“You know what leadership looks like. You have experienced it before,” encouraged Doug Conant. “You can do this. You have to do this…I’m depending on YOU.” That is only one of the many heartfelt and authentic moments Conant was able to create during his presentation “Branding By Storytelling.”
Doug Conant was the most recent guest speaker of the GVSU APR speaker series. He is the retired president and CEO of Campbell Soup Company, the current chairman of the board for Avon Products, the Chairman of Kellogg Executive Leadership Institute at Northwestern University, and the founder and CEO of Conant Leadership. Conant visited the University Club Room in the Devos Center on the the GVSU Pew Campus to speak with GVSU APR students, faculty, and alumni.
Conant engaged the audience by telling them stories from his life and having them share their own unique stories. All of this was in an effort to show the power a story can have and how to use that power in a position of leadership.
Conant admitted he aware that leadership is daunting, but he assured the group that they don’t have to be afraid of it. These are some of the main points that Conant highlighted in his presentation to help make the task less intimidating:
- Approach situations with a “How can I help?” mindset: Conant said this is the best way to approach a situation. He noted that we have a multitude of touch points (personal interactions) each day. With those touch points we need to ask ourselves “How do we make them useful?” and “Can we be effective in the small 5 minute interactions that we have each day?” Conant says yes! We just need to approach the situation wondering how we can be of assistance. Doing this will be the first step to resolving a situation and creating a meaningful touch point with those who are involved.
- Listen, frame, and then advance conversations: Good leaders make the touch points with their audiences valuable. They don’t just assume that they know how to remedy a situation the moment they walk in. The first and most important step is to listen. Once the leader fully understands the situation they can begin to frame it. Figure out how they can actually be of assistance whether it be helping personally or pulling in an outside resource. The final step is to advance a conversation by asking meaningful questions. Listen to the problem and offer unique solutions and viewpoints, specific to each situation.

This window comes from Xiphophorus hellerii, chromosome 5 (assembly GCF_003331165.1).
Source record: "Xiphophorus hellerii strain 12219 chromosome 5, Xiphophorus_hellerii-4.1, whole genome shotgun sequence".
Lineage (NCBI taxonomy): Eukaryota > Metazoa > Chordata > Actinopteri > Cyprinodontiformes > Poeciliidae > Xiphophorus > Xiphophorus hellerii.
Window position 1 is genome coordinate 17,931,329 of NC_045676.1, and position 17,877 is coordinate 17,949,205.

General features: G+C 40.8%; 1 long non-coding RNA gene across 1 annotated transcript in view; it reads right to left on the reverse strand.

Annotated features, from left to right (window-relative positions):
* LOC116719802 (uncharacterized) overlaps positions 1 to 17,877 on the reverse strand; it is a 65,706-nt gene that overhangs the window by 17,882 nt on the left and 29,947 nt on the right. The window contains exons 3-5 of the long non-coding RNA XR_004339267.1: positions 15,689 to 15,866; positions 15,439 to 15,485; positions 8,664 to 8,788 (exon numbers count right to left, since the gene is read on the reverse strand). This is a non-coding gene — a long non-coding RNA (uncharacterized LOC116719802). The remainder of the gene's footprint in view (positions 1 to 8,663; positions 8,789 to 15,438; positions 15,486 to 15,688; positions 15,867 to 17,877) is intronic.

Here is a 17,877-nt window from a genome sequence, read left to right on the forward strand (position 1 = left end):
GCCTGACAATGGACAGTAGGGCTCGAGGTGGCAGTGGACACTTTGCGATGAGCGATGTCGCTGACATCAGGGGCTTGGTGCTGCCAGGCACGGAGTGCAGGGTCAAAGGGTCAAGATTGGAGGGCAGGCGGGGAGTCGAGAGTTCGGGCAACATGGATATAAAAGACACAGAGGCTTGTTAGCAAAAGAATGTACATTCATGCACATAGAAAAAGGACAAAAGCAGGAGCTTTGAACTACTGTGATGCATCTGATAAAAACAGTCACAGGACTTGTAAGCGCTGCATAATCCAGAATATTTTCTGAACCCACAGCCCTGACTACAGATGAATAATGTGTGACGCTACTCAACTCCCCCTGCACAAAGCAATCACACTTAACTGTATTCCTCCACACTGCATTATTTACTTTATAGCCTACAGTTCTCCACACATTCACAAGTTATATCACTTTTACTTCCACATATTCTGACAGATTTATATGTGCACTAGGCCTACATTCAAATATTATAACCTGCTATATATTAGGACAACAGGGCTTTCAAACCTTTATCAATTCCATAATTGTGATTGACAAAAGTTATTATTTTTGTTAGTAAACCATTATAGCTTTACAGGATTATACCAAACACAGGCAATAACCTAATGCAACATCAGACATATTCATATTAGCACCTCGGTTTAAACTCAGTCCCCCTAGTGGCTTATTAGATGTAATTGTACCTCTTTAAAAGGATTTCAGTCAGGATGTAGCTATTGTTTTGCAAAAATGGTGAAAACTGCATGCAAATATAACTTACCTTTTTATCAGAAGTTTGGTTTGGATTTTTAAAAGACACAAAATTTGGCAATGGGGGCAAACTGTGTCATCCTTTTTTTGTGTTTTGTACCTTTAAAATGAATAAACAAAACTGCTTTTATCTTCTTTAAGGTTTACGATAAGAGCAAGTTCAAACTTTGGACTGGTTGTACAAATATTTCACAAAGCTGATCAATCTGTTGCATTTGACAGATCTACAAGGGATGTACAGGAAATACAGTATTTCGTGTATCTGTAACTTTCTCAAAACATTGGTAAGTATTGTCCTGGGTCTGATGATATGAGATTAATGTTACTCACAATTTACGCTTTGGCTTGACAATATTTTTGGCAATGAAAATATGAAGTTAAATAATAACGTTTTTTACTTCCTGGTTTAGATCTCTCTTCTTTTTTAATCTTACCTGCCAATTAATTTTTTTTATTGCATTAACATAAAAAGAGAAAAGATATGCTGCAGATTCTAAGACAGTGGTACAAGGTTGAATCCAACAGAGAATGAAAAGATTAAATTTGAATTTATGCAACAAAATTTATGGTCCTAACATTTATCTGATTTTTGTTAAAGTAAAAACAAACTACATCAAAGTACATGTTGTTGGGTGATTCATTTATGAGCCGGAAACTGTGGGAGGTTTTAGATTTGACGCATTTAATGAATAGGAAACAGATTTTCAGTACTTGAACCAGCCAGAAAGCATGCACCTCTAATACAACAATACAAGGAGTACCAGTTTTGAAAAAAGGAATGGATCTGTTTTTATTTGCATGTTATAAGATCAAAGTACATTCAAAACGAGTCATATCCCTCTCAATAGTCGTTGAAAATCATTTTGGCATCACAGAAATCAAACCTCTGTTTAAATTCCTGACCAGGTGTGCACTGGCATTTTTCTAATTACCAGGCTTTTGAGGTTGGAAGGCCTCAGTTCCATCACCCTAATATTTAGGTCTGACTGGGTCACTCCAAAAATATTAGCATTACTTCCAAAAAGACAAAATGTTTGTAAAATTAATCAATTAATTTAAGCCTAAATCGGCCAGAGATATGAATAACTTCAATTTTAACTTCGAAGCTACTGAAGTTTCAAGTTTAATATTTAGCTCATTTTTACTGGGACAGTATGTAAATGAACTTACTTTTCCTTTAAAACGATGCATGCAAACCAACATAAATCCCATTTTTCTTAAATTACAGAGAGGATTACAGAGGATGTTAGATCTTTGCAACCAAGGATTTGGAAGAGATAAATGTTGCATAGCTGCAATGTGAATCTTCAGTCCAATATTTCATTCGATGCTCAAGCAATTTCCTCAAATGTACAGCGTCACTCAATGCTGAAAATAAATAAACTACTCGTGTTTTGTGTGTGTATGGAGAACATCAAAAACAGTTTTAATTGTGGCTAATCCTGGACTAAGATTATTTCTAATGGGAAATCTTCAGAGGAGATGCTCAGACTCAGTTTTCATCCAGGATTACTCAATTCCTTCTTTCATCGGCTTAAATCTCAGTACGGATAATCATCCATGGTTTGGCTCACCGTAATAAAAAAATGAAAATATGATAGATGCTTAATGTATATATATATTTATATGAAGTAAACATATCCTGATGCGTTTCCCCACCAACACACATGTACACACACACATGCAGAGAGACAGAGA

- Monitor Progress: Great leaders follow-up with the situations they have addressed. They check to see if the problems have been resolved or are on a positive path. Conant presented a great example of how he did this when he was at Campbell Soup Company. He wrote small notes to each of the people he contacted to let them know the work they were doing was appreciated. Reaching out like that made the people feel important. He knew this because when he walked around any Campbell facility he would see his little notes hanging in people’s cubicles and offices. Following up and monitoring progress is what really shows people a leader cares about the problems they encounter.
- Be tough minded on standards and tender hearted with people: “Great leaders have world class standards,” Conant said. Great leaders hold those they lead to a higher standard because they know that they can do great things, however there is a caveat to that feature. Conant noted that leaders must also be tender hearted. They need to show up and be present in the moment when they are dealing with people. They tell people they are there for them and then actually show up when they are needed. Doing this will help push and motivate people to be and do better.
- Use your head, heart, and hands: These were some of the most important features of a great leader that Conant mentioned. He said great leaders use their head to create a leadership model for themselves. He compared this to building a personal brand. He encourages future leaders to ask themselves how they want to go through life and how they want to see situations through. Then comes heart. This is as easy as putting authenticity behind behind words and actions. Tune in with empathy early for others and often. The final element in the equation is hands. This is where great leaders put their plans into action. Conant mentioned that No one is going to get it right right away, but with practice anyone’s skills will get better.
Conant was quick to admit in his presentation that a leader doesn’t have to be the next Gandhi or Mother Teresa to be a good leader. He encouraged his audience to think about people in their own lives who have been leaders to them. He suggested to be more like those individuals who have helped be a leader to their personal lives. A coach, parent, sibling, professor, anyone can be that person.
Conant also said, “Anyone who says business is not personal is not very successful. Its all personal, because you are dealing with people.” That is something to keep in mind as we enter the corporate world as APR professionals.
Conant inspired with his wisdom and experience during his presentation. It was a pleasure to hear him speak and share his knowledge. He was a great addition to the line-up of speakers of the APR series
If you would like to learn more about Doug Conant and his work you can visit his website or follow him on Twitter. He also co-wrote a book with Mette Norgaard titled “Touch Points: Creating Powerful Leadership Connections in the Smallest of Moments.”
Post by: Jordan Punches